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Escapism in romantic novels

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Written by Daniel Otero

Why todays females love romantic novels?

 

By: Daniel Otero

 

 

Love will break your heart, allow you to become happy or sad; but romanticism will never fade away.  At least in the life of any female over 13 years of age.

 

It’s through a book or soap opera.  The fever is still there to get entangled into the tears, excitement and emotional ups and downs these dramas cause.  Even when it’s all fictional.

 

For us guys, we call it a bunch a nonsense.  But I’m still curious, why females are so into these novels?

 

Is it a complexity issue to be rescued by the ‘perfect man’?

 

In truth, I was explaining to a young lady of English name, Cher.  That men are all in the same category all across the globe.  We get better with age; however, deep down we’re ‘the eternal-boys of summer’ and selfish.

 

Then, this lovely-young lady began to explain to me her fascination for these novels. But what came out of this young professional from Chengdu was surprising and refreshingly different.

 

On a flight from Chengdu to Hong Kong, we had time to burn.  She spoke about romantic novels and her excited anticipation in meeting-up with her boyfriend in an escapade for lovers.

 

We began to speak and I decided what the heck, what better time to ask questions and satisfy my curiosity.

 

She explained, as a feminist she felt no need to be rescued.

 

The novel which she read focuses on the actions of a strong-female lead.  Not the stereotypical ones, but a kick-ass action heroine.  This young woman is trying to rescue/save a paraplegic-young man from his suicidal tendencies.  In the end, even with all her efforts, the young man still takes his life.

 

I got passionately angry at the character, asking Cher, “Why did he do it?” almost screaming.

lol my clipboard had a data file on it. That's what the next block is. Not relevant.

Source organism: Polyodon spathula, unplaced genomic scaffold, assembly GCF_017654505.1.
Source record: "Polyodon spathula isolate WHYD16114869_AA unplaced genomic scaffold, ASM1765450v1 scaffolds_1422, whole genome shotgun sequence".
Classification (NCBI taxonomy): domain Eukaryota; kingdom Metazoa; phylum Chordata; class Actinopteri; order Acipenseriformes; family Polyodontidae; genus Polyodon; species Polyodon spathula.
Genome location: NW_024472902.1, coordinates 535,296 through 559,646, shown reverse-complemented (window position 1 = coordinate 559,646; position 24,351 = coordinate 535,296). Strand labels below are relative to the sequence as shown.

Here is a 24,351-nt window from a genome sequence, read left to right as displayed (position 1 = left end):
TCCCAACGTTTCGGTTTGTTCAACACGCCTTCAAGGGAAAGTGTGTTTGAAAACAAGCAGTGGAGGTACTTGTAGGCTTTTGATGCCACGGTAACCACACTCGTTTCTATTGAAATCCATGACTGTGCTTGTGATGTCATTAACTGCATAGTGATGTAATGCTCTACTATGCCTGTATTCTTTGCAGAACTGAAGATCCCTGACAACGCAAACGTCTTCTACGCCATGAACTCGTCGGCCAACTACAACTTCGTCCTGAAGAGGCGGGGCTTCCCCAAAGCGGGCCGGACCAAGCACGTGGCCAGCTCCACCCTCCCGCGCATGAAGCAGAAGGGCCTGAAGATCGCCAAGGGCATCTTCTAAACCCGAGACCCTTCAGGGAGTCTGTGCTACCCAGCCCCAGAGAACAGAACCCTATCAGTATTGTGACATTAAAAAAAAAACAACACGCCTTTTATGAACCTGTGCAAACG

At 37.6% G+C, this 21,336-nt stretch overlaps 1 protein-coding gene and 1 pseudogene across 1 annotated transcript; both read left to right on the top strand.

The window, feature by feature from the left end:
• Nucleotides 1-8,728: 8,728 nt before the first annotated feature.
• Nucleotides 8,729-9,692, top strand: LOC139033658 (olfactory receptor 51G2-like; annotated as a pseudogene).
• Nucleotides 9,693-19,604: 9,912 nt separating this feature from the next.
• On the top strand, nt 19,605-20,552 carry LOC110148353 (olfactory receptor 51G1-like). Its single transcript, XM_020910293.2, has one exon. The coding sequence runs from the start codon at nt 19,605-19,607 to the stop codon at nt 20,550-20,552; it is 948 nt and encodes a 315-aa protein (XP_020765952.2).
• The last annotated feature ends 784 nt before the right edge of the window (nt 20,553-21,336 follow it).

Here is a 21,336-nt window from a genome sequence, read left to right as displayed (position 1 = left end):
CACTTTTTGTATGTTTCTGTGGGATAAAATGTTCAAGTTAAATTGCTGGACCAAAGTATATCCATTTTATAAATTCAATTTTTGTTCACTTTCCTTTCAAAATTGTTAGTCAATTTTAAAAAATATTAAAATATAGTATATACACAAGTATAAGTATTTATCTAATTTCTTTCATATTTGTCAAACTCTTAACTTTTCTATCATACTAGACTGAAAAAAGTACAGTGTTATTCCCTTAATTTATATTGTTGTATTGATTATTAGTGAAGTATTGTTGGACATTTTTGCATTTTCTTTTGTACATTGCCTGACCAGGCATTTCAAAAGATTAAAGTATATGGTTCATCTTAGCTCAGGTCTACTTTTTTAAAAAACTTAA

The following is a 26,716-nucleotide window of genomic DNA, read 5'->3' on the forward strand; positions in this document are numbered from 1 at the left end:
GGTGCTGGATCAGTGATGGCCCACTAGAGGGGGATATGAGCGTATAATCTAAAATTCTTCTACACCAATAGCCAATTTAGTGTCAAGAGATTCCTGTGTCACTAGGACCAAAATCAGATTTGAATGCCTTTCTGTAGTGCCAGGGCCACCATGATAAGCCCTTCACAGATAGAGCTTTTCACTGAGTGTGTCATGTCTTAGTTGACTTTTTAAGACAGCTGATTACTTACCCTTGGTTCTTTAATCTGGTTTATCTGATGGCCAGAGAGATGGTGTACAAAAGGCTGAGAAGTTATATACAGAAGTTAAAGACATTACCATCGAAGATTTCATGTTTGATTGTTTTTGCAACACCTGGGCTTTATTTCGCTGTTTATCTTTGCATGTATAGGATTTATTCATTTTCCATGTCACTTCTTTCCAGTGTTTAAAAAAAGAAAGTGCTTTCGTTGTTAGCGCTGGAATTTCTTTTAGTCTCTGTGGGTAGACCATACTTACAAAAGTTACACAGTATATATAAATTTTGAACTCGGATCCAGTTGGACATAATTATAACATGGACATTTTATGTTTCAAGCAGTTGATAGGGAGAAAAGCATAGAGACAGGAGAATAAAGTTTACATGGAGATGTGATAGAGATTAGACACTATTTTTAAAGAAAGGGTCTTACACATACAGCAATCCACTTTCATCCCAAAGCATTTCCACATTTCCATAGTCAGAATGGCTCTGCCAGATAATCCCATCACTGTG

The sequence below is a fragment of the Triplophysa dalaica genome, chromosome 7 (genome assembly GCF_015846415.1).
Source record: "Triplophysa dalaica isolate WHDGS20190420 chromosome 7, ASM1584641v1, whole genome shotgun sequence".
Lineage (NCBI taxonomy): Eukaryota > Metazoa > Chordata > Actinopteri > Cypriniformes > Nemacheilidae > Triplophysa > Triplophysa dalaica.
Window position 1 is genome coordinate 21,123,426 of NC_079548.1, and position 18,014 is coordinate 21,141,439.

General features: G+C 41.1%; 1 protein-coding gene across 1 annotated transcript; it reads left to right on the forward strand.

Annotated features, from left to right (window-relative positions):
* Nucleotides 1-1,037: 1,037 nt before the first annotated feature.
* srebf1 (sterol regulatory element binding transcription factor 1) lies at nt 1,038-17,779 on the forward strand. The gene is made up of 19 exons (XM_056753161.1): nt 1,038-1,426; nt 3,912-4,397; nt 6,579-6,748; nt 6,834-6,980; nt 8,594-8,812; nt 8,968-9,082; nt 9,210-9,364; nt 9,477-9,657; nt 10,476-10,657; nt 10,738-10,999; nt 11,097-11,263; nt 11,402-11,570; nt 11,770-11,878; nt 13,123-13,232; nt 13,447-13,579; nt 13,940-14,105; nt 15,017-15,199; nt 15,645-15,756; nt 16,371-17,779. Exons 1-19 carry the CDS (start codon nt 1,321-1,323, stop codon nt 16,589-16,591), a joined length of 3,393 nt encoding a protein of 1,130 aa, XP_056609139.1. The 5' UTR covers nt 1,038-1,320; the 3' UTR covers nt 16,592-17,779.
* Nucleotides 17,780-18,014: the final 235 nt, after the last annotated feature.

She quickly answered, “He was selfish to give up that easily!  Even after his accident, he found love again!”

 

I still went on to ask her, why did she go for these romantic-syrupy stories?

 

She stated, she preferred the modern, more contemporary woman.  The one who can fend for herself and doesn’t need a man.  Then she rapidly backtracks, “Well, you still need a man to give love and feel loved!”

 

Cher further explained that it helps women to become better in touch with their feelings.  She said, it helped to get out all the negative emotions of life through these novels.

 

In many ways, I had to agree, since men bottle everything inside and have more heart attacks than women.

 

She told me, there was no particular cultural inclination when she read a novel, whether it was in English or Chinese.

 

Talk about the changing of times and attitudes in young ladies.

 

This young lady wants to be the strong-feminist type without a man to control or tell her what to do.  Without traditionalism…

 

For this reason, this Sichuanese believed that love can still change the world and make it a better place.

 

I added, “You’re young.  I hope as you get older your views of the world never change!”

 

I guess it’s a good ideal to have and live by.

 

But for Cher, she also preferred to be a realist and in the now, not with her head stuck in the clouds.

 

She wanted her romantic novels, and with her background and education wanted them to be intense.

 

However, she also thought it was bad enough to read a cliquiest story.  You know, those with the silly Hollywood-happy ending.  She wants the heroine to be cool, honest, sexy, full of love and one in which she can determine her own destiny–without being controlled by others.

 

Welcome to the 21st Century female reader of romantic novels.  Now times or people are certainly changing!

About the author

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Daniel Otero

A New Yorker who has been living in China for the past seven years. Former member of the military with extensive travel and living experiences throughout different countries.
Lover of life, good food, travel, writing and dealing with social issues.